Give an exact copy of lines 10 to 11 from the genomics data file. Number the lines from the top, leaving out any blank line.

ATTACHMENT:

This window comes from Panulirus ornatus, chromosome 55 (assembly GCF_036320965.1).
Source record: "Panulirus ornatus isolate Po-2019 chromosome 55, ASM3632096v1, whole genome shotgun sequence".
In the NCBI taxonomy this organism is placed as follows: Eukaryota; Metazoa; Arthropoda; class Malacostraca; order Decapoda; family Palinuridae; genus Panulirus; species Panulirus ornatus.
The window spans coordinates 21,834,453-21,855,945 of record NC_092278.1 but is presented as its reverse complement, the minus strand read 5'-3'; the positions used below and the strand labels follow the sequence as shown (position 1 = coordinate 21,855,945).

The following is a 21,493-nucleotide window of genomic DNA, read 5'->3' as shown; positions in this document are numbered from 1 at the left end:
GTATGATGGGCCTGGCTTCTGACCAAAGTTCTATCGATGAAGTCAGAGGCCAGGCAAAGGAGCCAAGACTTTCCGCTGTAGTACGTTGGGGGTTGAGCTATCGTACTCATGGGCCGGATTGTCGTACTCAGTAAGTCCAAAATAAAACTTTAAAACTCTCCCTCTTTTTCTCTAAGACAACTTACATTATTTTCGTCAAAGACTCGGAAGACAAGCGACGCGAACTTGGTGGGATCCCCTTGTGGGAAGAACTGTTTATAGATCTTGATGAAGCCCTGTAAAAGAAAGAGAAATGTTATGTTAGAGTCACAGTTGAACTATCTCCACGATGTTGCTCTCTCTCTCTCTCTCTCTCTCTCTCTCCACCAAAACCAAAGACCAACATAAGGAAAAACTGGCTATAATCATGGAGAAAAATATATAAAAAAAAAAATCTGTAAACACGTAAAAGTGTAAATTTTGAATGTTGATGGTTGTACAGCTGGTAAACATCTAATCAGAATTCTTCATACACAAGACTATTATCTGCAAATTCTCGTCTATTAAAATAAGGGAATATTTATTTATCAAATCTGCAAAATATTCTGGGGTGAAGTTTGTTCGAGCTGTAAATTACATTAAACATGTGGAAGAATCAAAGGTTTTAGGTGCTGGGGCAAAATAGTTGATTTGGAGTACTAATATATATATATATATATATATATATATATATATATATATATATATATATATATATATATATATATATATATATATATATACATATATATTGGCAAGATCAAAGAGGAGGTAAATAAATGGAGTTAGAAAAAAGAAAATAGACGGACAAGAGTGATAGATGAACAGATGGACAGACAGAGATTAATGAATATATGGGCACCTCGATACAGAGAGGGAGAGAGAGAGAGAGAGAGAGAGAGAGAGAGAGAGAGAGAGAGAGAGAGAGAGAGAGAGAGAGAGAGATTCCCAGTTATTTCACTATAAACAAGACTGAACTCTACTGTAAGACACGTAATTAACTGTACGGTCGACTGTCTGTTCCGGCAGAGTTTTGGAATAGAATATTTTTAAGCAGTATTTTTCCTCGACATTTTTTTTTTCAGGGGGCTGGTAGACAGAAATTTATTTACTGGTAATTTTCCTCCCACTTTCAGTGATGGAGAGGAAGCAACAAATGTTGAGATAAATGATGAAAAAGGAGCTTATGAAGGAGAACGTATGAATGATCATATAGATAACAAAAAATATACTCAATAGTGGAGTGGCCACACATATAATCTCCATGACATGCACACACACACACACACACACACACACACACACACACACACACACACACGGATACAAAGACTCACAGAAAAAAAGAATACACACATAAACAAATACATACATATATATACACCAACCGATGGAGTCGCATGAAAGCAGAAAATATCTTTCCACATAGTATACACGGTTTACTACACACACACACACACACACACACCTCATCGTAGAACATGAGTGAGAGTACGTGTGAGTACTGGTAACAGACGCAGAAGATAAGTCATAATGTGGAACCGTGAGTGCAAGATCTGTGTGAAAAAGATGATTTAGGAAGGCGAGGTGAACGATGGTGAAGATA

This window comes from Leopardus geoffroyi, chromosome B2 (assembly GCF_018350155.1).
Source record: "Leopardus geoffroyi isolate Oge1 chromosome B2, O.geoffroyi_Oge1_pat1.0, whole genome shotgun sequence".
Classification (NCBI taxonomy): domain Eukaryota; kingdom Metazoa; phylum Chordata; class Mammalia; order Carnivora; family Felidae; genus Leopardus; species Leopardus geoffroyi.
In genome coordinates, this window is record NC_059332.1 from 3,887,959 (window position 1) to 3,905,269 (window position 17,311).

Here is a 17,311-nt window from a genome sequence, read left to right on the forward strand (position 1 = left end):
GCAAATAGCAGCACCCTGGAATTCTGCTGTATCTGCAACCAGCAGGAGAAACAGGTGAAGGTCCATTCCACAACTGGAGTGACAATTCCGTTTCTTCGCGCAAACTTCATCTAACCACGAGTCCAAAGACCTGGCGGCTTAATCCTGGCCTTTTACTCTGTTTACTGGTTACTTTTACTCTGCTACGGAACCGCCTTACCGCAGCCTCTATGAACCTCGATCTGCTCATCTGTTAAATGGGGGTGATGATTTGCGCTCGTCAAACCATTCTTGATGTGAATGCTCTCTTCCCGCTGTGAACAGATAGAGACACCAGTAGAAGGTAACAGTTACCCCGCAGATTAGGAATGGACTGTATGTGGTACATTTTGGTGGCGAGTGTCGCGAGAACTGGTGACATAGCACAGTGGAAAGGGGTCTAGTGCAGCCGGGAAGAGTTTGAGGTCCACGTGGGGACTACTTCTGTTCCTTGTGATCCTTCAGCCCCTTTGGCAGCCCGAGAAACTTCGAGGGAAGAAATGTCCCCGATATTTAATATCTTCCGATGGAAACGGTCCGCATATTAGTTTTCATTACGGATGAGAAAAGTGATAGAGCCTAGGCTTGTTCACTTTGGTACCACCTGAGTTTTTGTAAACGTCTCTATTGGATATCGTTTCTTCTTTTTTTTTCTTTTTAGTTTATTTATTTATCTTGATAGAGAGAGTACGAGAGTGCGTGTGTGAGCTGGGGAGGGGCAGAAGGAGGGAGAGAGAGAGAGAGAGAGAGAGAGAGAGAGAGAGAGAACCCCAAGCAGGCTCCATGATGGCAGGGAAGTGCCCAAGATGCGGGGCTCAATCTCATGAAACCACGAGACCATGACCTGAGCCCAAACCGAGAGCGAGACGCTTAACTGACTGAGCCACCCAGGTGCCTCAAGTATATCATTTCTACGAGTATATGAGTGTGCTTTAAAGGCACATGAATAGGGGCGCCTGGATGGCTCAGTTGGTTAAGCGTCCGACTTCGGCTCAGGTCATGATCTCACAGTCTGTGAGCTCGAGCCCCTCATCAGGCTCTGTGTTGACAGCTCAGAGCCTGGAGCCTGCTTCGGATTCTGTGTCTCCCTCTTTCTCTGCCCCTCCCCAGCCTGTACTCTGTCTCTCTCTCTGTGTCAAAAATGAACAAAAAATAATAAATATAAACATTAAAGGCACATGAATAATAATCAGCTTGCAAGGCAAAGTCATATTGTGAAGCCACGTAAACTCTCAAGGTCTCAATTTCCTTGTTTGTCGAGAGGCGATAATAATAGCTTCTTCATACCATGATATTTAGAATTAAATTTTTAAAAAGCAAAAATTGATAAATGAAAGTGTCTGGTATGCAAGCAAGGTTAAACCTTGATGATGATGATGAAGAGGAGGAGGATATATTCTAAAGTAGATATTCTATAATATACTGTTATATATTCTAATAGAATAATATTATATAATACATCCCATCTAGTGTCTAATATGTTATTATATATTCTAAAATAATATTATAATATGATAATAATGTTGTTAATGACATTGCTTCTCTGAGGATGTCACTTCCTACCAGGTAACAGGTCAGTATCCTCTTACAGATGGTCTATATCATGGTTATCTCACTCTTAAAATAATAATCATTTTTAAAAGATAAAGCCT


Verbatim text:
In genome coordinates, this window is record NC_059332.1 from 3,887,959 (window position 1) to 3,905,269 (window position 17,311).

Here is a 17,311-nt window from a genome sequence, read left to right on the forward strand (position 1 = left end):